BARCELONA (Reuters) - Jenson Button completed just one timed lap as misfiring McLaren’s hopes of picking up speed in Formula One’s final pre-season test stalled before lunchtime on Thursday.
Racing director Eric Bouillier had said last weekend, after Fernando Alonso crashed and was airlifted to hospital, that the team would be “pushing harder than ever” at the Circuit de Catalunya.
Pushing the troubled McLaren back into the garage turned out to be closer to the truth, though it was not what the Frenchman had in mind.
On a day when Brazilian Felipe Massa was quickest for Mercedes-powered Williams with 103 laps to his credit, McLaren’s woes stood out starkly with Button’s lap nearly eight seconds slower.
Sweden’s Marcus Ericsson did 122 laps for Sauber, and was second fastest on the supersoft tyres, but Mercedes experienced rare power unit problems with double world champion Lewis Hamilton putting in a comparatively meager 48 laps.
Button started off with some aerodynamic runs but, with only one of seven laps producing a time, noticed a vibration that required a lengthy change of the Honda power unit and ended McLaren’s presence on the track for the day.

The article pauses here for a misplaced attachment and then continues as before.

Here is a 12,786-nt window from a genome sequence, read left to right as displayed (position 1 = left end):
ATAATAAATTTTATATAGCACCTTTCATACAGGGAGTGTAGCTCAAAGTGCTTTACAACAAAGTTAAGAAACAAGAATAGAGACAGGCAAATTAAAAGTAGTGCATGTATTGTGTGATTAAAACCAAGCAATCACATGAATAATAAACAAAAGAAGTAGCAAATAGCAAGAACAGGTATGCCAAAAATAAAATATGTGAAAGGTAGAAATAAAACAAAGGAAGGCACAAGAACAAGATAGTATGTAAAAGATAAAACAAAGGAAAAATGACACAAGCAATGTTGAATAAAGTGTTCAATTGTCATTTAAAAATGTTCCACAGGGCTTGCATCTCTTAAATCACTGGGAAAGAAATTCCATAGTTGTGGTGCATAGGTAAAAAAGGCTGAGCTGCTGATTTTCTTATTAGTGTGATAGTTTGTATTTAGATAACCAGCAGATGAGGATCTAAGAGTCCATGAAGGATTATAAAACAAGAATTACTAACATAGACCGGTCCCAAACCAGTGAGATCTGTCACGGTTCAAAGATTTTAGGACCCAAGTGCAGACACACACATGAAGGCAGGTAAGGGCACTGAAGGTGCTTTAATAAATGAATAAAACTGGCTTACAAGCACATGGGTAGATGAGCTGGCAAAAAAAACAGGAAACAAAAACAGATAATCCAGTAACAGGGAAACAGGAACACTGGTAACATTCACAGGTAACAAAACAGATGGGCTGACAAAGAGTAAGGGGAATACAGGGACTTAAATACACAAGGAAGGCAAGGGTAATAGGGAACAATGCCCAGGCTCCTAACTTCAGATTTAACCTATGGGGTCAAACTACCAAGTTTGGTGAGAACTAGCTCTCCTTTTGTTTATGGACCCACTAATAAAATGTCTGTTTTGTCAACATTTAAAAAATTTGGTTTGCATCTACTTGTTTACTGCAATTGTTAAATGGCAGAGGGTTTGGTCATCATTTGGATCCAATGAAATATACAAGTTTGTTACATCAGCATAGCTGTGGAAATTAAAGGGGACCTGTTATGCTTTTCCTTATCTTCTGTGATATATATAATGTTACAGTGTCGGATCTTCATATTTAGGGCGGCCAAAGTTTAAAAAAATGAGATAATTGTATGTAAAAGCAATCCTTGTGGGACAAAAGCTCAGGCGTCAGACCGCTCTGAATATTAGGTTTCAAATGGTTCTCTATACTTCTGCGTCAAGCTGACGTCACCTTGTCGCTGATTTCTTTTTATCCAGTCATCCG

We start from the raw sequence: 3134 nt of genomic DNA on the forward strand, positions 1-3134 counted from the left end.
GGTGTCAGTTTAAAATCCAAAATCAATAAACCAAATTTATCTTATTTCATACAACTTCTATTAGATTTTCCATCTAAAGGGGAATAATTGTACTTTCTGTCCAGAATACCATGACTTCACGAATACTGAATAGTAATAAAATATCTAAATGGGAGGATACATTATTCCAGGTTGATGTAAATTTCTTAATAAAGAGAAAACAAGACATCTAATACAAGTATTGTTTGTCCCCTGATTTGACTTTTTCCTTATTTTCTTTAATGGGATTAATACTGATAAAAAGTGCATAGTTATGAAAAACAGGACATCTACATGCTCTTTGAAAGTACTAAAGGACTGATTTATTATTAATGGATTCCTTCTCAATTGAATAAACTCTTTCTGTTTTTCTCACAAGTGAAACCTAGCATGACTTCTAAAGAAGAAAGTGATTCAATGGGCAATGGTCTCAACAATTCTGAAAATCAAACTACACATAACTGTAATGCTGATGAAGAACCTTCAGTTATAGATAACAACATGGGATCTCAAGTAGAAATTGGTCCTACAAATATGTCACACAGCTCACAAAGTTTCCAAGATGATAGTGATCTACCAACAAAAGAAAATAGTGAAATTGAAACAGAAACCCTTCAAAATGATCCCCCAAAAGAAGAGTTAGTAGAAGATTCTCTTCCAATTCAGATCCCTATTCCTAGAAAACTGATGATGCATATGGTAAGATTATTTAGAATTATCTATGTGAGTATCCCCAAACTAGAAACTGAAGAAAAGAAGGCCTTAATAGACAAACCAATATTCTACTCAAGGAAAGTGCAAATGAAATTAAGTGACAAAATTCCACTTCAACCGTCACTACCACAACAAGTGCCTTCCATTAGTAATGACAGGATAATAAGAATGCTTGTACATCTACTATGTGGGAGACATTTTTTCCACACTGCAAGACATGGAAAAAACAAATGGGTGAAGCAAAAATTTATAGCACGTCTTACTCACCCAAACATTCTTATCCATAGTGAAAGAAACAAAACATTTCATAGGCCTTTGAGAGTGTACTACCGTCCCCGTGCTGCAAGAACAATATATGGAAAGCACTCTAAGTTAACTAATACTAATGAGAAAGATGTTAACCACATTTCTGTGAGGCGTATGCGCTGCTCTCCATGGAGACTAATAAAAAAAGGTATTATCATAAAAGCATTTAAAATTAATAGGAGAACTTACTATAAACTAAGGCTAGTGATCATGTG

The 2009 world champion is no stranger to such setbacks and will be back in the car on Friday before Denmark’s Kevin Magnussen takes over for the final two days.
Alonso will not be back behind the wheel until first practice for the March 15 season-opener in Melbourne although even that remained in doubt.
McLaren Group head Ron Dennis told reporters that his driver, released from hospital on Wednesday after three nights under observation, was raring to go but doctors had advised rest.
“I can’t foresee any reason why not but I’m not the doctor,” he said when asked whether the double world champion would be racing in Australia.
“There will be some tests, there are processes laid down within the FIA and I can’t see any reason why he won’t sail through. But it’s not for me to determine. It’s not for me to say yes or no,” said Dennis.
Alonso’s accident has triggered considerable speculation about what really happened, with the crash not caught on camera, and Dennis sought to dampen some of the wilder theories circulating.
“People are saying we’re concealing, we’re doing this, we’re doing that, and it’s a complete fabrication,” added the boss who recognized McLaren have a mountain to climb with new engine partners Honda.
Editing by Tony Jimenez